an overview of joint injections

In the United States, tens of millions of individuals suffer from osteoarthritis and rheumatoid arthritis. This leads to a tremendous amount of symptomatic hip, knee, shoulder, ankle, lbow, wrist and spinal arthritis that is symptomatic due to an arthritic condition. Surgery for joint arthritis is a last resort procedure. This is because arthritis is not a fatal condition and a procedure performed for arthritis is an elective surgery.

What medication is used for joint injections?

For over 50 years now, the most common medicine used for joint injections is cortisone Other names for cortisone include corticosteroid or simply, steroid. In the 1950s,corticosteroid injections were introduced and used commonly for rheumatoid arthritis. After a few decades, it was discovered they also worked well for osteoarthritis, which is the wear and tear form of degenerative arthritis.

Once steroid injections became commonplace for osteoarthritis, some initial studies showed in animals that these injections could potentially harm the cartilage. Subsequent studies in larger animals showed no cartilage damage from steroid injections so they became even more popular for joint injections in humans. At this point in time, steroid injections into joints are the gold standard for Pain Management.

What other kinds of joint injections besides steroid are available?

Also worth mentioning as joint injections are hyaluronic acid. The substances are commonly known as Orthovisc, Synvisc or Hyalgan. Multiple studies have shown beneficial effects for hyaluronic acid injections for joints and they are commonly used today.

Hyaluronic acid injections were FDA approved back in 1997 for the knee, and are now routinely used in other joints as well. The hyaluronic acid is obtained from rooster combs and works to lubricate the joint. One of the native components of joint fluid is hyaluronic acid, and it effectively acts as the human equivalent of motor oil.

Hyaluronic acid treatment is known as viscosupplementation and they can help protect cartilage along with lubricating the joint. They may potentially help form more cartilage, however, studies have not shown this definitively.

Regenerative Medicine for Joint Injections

The latest step forward in joint injections for osteoarthritis and rheumatoid arthritis include regenerative medicine substances.

These include stem cell substances along with platelet rich plasma, commonly known as PRP. The stem cell injection material is obtained either from the patient’s own body or from elsewhere. There are amniotic membrane derived injections that contain a large amount of stem cells along with hyaluronic acid that are showing excellent results in small studies to date. Using the patient’s own stem cells may include fat derived or bone marrow derived stem cell substances. There are really only anecdotal reports so far showing benefit, no large studies.

One up and coming type of joint injection, platelet rich plasma, involves a simple blood draw from the patient with a centrifuge process to separate out the platelets and growth factors from blood. Once the PRP is separated out, it is injected into the symptomatic joint area. The platelets and growth factors are showing significant benefits in small studies so far for arthritis. One of the significant benefits of PRP is its ability to call in the body’s stem cells to help promote repair and regeneration.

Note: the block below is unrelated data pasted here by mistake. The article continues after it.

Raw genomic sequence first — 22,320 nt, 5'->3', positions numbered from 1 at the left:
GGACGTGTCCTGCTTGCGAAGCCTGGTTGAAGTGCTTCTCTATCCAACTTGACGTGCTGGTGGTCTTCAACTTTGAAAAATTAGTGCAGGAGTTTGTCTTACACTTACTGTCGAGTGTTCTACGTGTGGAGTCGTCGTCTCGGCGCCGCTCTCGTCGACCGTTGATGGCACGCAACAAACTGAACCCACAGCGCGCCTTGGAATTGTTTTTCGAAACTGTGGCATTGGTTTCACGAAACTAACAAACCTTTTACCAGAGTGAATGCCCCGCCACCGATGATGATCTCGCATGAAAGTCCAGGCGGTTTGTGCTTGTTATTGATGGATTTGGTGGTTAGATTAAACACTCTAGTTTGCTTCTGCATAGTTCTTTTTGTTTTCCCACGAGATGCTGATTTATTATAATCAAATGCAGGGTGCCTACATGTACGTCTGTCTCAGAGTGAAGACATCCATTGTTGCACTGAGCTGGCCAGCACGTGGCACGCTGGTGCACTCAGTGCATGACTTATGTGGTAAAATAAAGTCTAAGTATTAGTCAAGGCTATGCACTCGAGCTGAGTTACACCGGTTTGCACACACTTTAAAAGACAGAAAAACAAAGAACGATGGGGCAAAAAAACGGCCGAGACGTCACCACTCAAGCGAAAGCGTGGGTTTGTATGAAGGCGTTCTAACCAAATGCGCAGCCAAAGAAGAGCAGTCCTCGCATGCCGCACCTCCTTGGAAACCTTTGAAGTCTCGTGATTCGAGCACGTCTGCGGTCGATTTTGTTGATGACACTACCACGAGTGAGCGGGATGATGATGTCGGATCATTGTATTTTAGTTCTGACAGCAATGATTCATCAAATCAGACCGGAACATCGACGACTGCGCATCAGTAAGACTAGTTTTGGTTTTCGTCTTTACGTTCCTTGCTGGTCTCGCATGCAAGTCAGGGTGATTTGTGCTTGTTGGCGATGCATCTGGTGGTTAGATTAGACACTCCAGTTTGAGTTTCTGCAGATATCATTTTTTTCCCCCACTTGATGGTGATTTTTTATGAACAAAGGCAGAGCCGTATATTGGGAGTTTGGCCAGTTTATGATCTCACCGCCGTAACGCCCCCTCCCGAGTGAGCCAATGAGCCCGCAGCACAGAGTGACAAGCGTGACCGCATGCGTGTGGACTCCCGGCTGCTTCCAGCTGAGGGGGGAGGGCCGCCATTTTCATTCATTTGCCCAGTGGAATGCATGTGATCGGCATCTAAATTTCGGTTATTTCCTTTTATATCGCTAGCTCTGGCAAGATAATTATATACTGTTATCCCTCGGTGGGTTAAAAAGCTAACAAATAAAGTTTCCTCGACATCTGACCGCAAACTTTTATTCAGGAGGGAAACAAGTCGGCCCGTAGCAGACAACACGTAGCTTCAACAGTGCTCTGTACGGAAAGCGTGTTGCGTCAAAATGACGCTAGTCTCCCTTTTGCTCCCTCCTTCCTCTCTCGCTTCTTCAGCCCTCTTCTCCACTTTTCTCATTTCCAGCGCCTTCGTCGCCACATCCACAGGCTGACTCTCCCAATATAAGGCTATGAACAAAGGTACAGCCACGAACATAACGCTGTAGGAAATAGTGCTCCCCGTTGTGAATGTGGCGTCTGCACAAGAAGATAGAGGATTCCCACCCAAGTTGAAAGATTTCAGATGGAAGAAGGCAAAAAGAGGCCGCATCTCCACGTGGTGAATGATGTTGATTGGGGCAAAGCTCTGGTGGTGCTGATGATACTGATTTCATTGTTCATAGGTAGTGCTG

How are joint injections performed?

Most joint injections are performed in an office setting. A joint such as the hip, is often necessary to use fluoroscopy as there are some significant dangerous soft tissue structures that should be avoided with the injection.

With a knee injection, it’s so superficial it’s easy to do right in an exam room just by palpating for landmarks.

Once adequate placement is achieved with the needles, they are heated up to approximately 80 degrees Celsius for about 90 seconds. This part is termed medial branch thermocoagulation.

The RF procedure deadens the tiny nerve endings supplying sensation to the painful joints, providing pain relief that is typically long-term.

How well do joint injections work?

By and large, joint injections for osteoarthritis work exceptionally well. Studies for steroid injections have shown over a 75% good to excellent results. These injections can be repeated every few months to obtain additional benefit.

Hyaluronic acid injections have been looked at extensively. One of the largest American studies showed approximately 80% of patients received excellent Pain Relief for over six months.

Studies for regenerative medicine injections are ongoing and we should know in the next few years exactly how well they work for joint osteoarthritis.

What are the risks of joint injections?

Joint injections have very low risks, under 1% complications. There is a small risk of infection, bleeding or with steroid, temporary increases in blood sugar or weight gain, or allergic reaction.

One interesting complication of hyaluronic acid injections is what is called a pseudo-infection. This is not a true infection but may look like it and it usually resolves within a fewNevada Pain Clinics days.

One issue that may be seen with platelet rich plasma is increased pain due to the inflammation sparked up with the injection. This typically resolves within 48 hours and then Pain Relief starts to “kick in”.

If you or a loved one is suffering from joint arthritis, call the Nevada Pain Network today, where those in pain are connected with the best pain clinics in the Henderson and Las Vegas area.. These clinics are able to provide comprehensive nonoperative treatment for joint arthritis, which may include injections, physical therapy, chiropractic treatment, acupuncture and medications.

Call your local Las Vegas pain clinic today!